What’s the story behind that Christmas tree?


Lorna Marquardt, Leader Columnist

Photo by Lorna Marquardt One tree in Lorna Marquardt’s home year after year is a Raggedy Ann and Andy tree, with traditional candy canes representing the dolls’ legs and a variety of dolls hanging from, around and even on top of the tree.

Christmas trees are placed in many homes, churches and stores around the world. There are numerous interesting stories about the origin of the Christmas tree, and today I will share with you some of that history.

In the Northern hemisphere, the shortest day and the longest night of the year falls on Dec. 21 or Dec. 22 and is called the winter solstice. Centuries ago people believed the sun was a god and winter came because the sun became sick and weak. Pagans used branches to decorate their homes to keep away evil and as a reminder spring would still come.

The evergreen fir tree has been used to celebrate winter festivals (pagan and Christian) for thousands of years. Romans used fir trees to decorate their temples at the festival of Saturnalia. Christians use it as a sign of everlasting life with God.

The modern Christmas tree tradition dates back to western Germany in the 16th century. Paradeisbaum (paradise trees) representing the Garden of Eden were brought into homes to celebrate the annual Feast of Adam and Eve on Dec. 24.

Those who didn’t have a real tree made pyramids of wood and decorated them to look like a tree.

It has been said the first person to bring a Christmas tree into a house may have been the 16th century preacher Martin Luther. A story was told that one night before Christmas he was walking through the forest writing a sermon and he looked up and saw the stars shining through the tree branches. It was such a beautiful sight that he went home and told his children it reminded him of Jesus who left the stars of heaven to come to earth on that first Christmas. It is said he brought in a tree and tied candles on the tree depicting the stars.

In Germany, the first trees were also decorated with edible things like gingerbread, berries, nuts and apples. At first a figure of the Baby Jesus was put on the top of the tree. Over time, it changed to an angel who told the shepherds about Jesus or a star like the one the Wise Men saw.

President Franklin Pierce (1804-1869) arranged to have the first tree in the White House during the 1850s. President Calvin Coolidge (1885-1933) started the National Christmas Tree Lighting Ceremony on the White House lawn in 1923.

There are still some who condemn the Christmas tree because they believe the cutting of the tree, bringing it into the home and decorating it is a pagan custom. However, many see it as a primarily secular symbol of hope for the New Year and the return of warmth to the earth. Today, the Christmas tree has become accepted by most Christians, by people of other faiths, and those who do not follow an organized religion.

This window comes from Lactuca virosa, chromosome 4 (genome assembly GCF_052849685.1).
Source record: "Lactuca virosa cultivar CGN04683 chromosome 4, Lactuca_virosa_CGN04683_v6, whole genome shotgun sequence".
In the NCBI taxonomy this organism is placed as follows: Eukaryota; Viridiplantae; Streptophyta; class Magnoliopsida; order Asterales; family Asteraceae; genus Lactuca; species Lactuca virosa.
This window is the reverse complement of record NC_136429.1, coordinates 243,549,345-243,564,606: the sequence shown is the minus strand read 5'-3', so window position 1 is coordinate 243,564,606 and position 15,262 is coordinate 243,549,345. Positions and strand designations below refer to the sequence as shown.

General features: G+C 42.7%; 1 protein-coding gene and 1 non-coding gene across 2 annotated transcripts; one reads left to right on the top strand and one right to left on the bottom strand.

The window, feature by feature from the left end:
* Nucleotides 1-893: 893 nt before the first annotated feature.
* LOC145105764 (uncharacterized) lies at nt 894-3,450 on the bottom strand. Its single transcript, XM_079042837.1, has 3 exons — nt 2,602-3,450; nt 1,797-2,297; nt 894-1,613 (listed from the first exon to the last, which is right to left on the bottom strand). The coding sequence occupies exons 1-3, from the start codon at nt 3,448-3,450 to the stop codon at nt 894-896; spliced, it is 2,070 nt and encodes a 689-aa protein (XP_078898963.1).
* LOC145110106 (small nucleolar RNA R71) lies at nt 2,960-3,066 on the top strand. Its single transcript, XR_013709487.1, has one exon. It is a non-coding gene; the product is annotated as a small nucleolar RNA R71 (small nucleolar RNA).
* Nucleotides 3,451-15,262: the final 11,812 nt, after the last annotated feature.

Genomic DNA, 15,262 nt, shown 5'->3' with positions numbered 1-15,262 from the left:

The first Christmas tree I remember as a child was filled with cookies my dad cut out: horses, cows, camels, etc. My mother tied the cookies on the branches with colorful ribbon. Popcorn balls wrapped in colorful paper and cherry candy on wires adorned the tree. There were bubble lights and pretty ornaments, too. My mother filled the tree with icicles (tinsel). A favorite childhood memory.

Over the years, we have had live as well as artificial trees trimmed in a variety of ways. I remember in 1976 we made a patriotic red, white and blue tree.

I particularly enjoyed making a Raggedy Ann and Andy tree. I have many ornaments and even some Raggedy Ann garland. A smiling doll wearing a beautiful Christmas dress topped the tree. Red and white candy canes represented their striped legs. Dolls still in their boxes were placed around the tree on the colorful Raggedy tree skirt. Such a smiling, happy tree!

Another family favorite has been the Christmas Grinch tree covered with Grinch ornaments, pictures, books and different sizes of stuffed Grinches. A red sled with a large Grinch at the helm was filled with a gag gift wrapped in ugly green paper for each guest. Lots of laughter.

This year we have decided to have a live tree, and it will be decorated with my mother’s beautiful old ornaments and cookie cutters. Hundreds of white lights will be a reminder of the stars in heaven, where many beautiful souls will celebrate Christmas with Jesus.

O Christmas tree, O Christmas tree

Thy leaves are so unchanging

O Christmas tree, O Christmas tree

Thy leaves are so unchanging

Not only green when summer’s here,

But also when it’s cold and drear

O Christmas tree, O Christmas tree,

Thy leaves are so unchanging.

The answer to last week’s trivia question: Red clothing was first required in 1945. Blaze orange was required in 1980.

This week’s question: What was the name of the first elementary school in the city of Shawano, and in what year was it erected?

Lorna Marquardt is a former mayor of Shawano.